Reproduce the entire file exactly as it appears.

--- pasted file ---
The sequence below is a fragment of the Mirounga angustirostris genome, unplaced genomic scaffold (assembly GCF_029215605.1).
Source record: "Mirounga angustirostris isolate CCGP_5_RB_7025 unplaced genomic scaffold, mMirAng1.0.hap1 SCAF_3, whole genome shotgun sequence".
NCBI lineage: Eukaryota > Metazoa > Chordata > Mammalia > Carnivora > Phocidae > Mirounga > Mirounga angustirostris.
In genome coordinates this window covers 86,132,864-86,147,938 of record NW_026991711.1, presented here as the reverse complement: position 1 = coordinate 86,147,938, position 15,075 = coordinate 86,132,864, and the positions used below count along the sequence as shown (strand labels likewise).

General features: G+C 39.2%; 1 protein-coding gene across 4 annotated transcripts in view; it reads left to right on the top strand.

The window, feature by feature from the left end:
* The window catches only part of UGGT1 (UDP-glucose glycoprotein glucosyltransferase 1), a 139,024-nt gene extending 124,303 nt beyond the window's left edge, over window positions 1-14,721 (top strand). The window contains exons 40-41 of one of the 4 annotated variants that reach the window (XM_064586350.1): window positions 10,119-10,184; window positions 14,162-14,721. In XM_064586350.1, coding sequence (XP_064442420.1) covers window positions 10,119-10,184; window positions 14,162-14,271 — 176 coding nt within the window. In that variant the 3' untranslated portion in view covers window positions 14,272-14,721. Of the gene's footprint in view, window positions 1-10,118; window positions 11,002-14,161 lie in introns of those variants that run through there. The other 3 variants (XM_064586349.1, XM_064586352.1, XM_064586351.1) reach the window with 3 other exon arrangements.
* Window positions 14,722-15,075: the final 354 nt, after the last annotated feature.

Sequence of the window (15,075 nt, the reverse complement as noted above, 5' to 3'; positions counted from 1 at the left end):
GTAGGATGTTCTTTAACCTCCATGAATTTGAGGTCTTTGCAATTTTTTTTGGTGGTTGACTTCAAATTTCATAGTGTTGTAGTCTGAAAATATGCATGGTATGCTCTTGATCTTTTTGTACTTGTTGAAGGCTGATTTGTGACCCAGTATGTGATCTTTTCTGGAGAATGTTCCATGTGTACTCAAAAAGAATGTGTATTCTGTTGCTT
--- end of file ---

The sequence below is a fragment of the Mirounga angustirostris genome, unplaced genomic scaffold (assembly GCF_029215605.1).
Source record: "Mirounga angustirostris isolate CCGP_5_RB_7025 unplaced genomic scaffold, mMirAng1.0.hap1 SCAF_3, whole genome shotgun sequence".
NCBI lineage: Eukaryota > Metazoa > Chordata > Mammalia > Carnivora > Phocidae > Mirounga > Mirounga angustirostris.
In genome coordinates this window covers 86,132,864-86,147,938 of record NW_026991711.1, presented here as the reverse complement: position 1 = coordinate 86,147,938, position 15,075 = coordinate 86,132,864, and the positions used below count along the sequence as shown (strand labels likewise).

General features: G+C 39.2%; 1 protein-coding gene across 4 annotated transcripts in view; it reads left to right on the top strand.

The window, feature by feature from the left end:
* The window catches only part of UGGT1 (UDP-glucose glycoprotein glucosyltransferase 1), a 139,024-nt gene extending 124,303 nt beyond the window's left edge, over window positions 1-14,721 (top strand). The window contains exons 40-41 of one of the 4 annotated variants that reach the window (XM_064586350.1): window positions 10,119-10,184; window positions 14,162-14,721. In XM_064586350.1, coding sequence (XP_064442420.1) covers window positions 10,119-10,184; window positions 14,162-14,271 — 176 coding nt within the window. In that variant the 3' untranslated portion in view covers window positions 14,272-14,721. Of the gene's footprint in view, window positions 1-10,118; window positions 11,002-14,161 lie in introns of those variants that run through there. The other 3 variants (XM_064586349.1, XM_064586352.1, XM_064586351.1) reach the window with 3 other exon arrangements.
* Window positions 14,722-15,075: the final 354 nt, after the last annotated feature.

Sequence of the window (15,075 nt, the reverse complement as noted above, 5' to 3'; positions counted from 1 at the left end):
GTAGGATGTTCTTTAACCTCCATGAATTTGAGGTCTTTGCAATTTTTTTTGGTGGTTGACTTCAAATTTCATAGTGTTGTAGTCTGAAAATATGCATGGTATGCTCTTGATCTTTTTGTACTTGTTGAAGGCTGATTTGTGACCCAGTATGTGATCTTTTCTGGAGAATGTTCCATGTGTACTCAAAAAGAATGTGTATTCTGTTGCTT